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Education, Healthcare, Guns: The 2019 Legislature

Nevada’s 80th legislative session begins this week. For the next 120 days, lawmakers will debate everything from healthcare reform to education funding to gun control. KUNR’s Senior Political Reporter, Paul Boger, will be in Carson City covering the whole thing. He sat down with KUNR News Director Michelle Billman to talk about some of the major issues that are likely to come up this session.

Paul, now that the 2019 Session is upon us, what are some of the big issues lawmakers are likely to tackle this year?

Well, it’s definitely going to be a busy session; I can tell you that. This is the first time in at least two decades that the Democrats have control of both the legislature and the governor’s office, so we’re likely going to see them take action on a number of their priorities, like healthcare reform, gun control and education.

We already know that Governor Sisolak wants to change the way the state funds education. Since the 60’s, schools have operated under the Nevada Plan – it’s what has dictated per-pupil funding for years. However, there are arguments that the current system is antiquated and it doesn’t do enough to ensure dollars are making it to the classroom. To further complicate the system, lawmakers in recent years have appropriated money for education programs outside the Nevada Plan. Sisolak has indicated that he wants to move away from that system toward a weighted student funding formula – one that would give money to schools based on specific student needs. It’s likely going to spark lots of debate, especially once we start talking about equity and the rural/urban divide.

Healthcare is also going to be something we’re going to watch closely. Last session, lawmakers passed a Medicaid buy-in bill that would have allowed individuals to pay into the state’s healthcare program. That was vetoed by then-Governor Brian Sandoval. Democratic leaders are already signaling that may come back for consideration.

Of course, gun control is going to come up. Governor Sisolak has already called for a ban on bump stocks, the device used during the 10/1 Las Vegas shooting. There’s also going to be renewed efforts to bolster the state’s beleaguered background check law, so we’ll see what happens there, but that’s just the tip of the iceberg.

We can also expect to see action on the state’s renewable energy mandate, pot regulations, and the state’s new motor voter law, among other things.

One of the major points made by Governor Sisolak during his State of the State address was a 'no new taxes' pledge. How likely is it he’ll be able to fulfill that promise?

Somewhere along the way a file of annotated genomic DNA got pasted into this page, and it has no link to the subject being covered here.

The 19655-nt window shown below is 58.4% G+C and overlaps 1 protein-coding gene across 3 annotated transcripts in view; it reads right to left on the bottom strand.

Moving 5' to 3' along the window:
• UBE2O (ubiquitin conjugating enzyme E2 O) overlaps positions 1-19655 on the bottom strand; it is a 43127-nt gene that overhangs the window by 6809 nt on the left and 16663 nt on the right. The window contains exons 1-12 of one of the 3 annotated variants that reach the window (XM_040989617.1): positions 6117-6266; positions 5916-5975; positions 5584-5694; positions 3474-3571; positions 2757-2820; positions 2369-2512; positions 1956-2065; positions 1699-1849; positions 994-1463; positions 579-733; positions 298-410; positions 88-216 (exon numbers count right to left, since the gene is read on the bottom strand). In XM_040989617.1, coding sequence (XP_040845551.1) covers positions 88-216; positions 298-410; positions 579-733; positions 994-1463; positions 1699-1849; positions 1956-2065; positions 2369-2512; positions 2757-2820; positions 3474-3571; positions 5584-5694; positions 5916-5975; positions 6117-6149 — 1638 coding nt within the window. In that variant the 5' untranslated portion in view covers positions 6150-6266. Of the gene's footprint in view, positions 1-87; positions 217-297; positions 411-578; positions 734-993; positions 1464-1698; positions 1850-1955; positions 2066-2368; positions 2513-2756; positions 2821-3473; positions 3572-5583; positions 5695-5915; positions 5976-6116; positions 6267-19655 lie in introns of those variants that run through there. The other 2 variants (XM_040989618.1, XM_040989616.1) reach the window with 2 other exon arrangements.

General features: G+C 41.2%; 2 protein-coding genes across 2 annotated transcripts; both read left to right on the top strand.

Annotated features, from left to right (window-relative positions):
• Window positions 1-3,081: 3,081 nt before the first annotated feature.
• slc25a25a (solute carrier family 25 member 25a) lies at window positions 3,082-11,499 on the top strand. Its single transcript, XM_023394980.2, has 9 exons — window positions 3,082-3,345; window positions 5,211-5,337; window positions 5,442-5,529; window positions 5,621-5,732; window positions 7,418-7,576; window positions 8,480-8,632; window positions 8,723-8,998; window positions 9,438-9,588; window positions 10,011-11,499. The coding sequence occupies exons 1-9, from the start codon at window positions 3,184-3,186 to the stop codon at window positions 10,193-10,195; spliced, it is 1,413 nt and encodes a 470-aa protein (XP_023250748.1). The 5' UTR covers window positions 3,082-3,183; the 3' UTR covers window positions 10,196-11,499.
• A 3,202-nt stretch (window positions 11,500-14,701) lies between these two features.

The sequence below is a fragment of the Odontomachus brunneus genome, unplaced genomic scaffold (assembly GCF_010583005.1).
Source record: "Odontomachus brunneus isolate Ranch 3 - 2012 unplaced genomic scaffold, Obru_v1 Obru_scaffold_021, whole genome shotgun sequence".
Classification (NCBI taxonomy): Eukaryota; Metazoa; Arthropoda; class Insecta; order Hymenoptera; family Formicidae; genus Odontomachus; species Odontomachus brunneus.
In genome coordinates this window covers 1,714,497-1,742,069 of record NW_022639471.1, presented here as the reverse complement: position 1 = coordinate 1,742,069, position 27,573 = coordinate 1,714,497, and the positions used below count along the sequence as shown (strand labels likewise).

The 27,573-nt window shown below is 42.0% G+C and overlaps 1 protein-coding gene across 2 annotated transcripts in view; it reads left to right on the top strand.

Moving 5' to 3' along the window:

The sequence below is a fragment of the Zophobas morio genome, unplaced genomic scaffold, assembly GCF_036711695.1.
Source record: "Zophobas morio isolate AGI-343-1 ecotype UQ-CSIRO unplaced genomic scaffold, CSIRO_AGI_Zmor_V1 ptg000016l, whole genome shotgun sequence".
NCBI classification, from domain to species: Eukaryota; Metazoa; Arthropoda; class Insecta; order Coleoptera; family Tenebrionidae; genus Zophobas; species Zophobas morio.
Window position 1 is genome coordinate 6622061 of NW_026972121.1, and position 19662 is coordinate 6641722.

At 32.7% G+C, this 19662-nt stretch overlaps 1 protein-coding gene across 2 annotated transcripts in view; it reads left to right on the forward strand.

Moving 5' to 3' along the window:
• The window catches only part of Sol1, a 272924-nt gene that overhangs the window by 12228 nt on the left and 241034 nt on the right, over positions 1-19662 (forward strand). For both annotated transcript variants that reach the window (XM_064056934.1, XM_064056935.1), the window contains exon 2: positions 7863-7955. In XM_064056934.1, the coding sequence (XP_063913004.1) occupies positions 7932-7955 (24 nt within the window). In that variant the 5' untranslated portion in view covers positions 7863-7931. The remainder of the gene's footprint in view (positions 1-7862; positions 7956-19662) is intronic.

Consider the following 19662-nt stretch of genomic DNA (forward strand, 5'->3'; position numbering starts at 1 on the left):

You know, it’s tough to say. No new tax proclamations have come back to hurt others in the past, but speaking to Democratic leaders in the legislature, there doesn’t seem to be any desire to create new revenue streams.

Now, that being said, the governor’s budget calls for significant increases to education funding, so that money is going to have to come from somewhere. To be fair, some of that money will come from the excise taxes on pot, but marijuana taxes only account for one percent of the state’s total revenue.

But more to the point, Sisolak’s proposed budget doesn’t include any new taxes. What it does do is prevent some taxes like Nevada’s modified business and the government services taxes tacked onto vehicle registrations from sunsetting. In other words, those taxes were scheduled to lower at the end of the fiscal year, but now it seems like those may become permanent.

There has also been talk that lawmakers may take a look at changing the way property taxes work. For years, cities and counties have argued that the state’s rules on tax abatements and caps are hurting municipalities. Now, I don’t see lawmakers taking any big swings at that issue this session, but they might create an interim committee or study group to look at the problem.

Should we expect any major fireworks? Is any part of this agenda controversial?

For Republicans, there were a few parts of the governor’s agenda that may be a sticking point, including raising the minimum wage and giving state employees the ability to collectively bargain.

For years, Republican, in general, have been fierce in their assertion that increasing the state’s minimum wage laws, even gradually, would hurt the state’s ability to attract jobs and bolster the economy, yet the governor and many Democratic lawmakers have talked about raising the minimum wage for years. Republicans are likely going to try and at least water that legislation down if they can.

Collective bargaining for state employees, however, might be a tougher pill for the GOP to swallow. In Nevada, city and county employees, as well as teachers, have been able to collectively bargain for years – now the governor (who was a Clark County Commissioner for years) wants to extend that same right to state employees by allowing them to get together to negotiate wages and benefits. However, Republicans have fought against it, arguing that it’s impossible to project state revenues 10, 15, 20 and 50 years down the road, and that if lawmakers promise state employees too much today, taxpayers may be left holding the bag for unfunded pensions down the road.

So, I think that will be one piece of legislation that may light some fires on the Republican side of the aisle.

As a note of disclosure, KUNR staff are considered state employees and could be affected by changes to the state's collective bargaining laws. 

Paul Boger is a former reporter at KUNR Public Radio.
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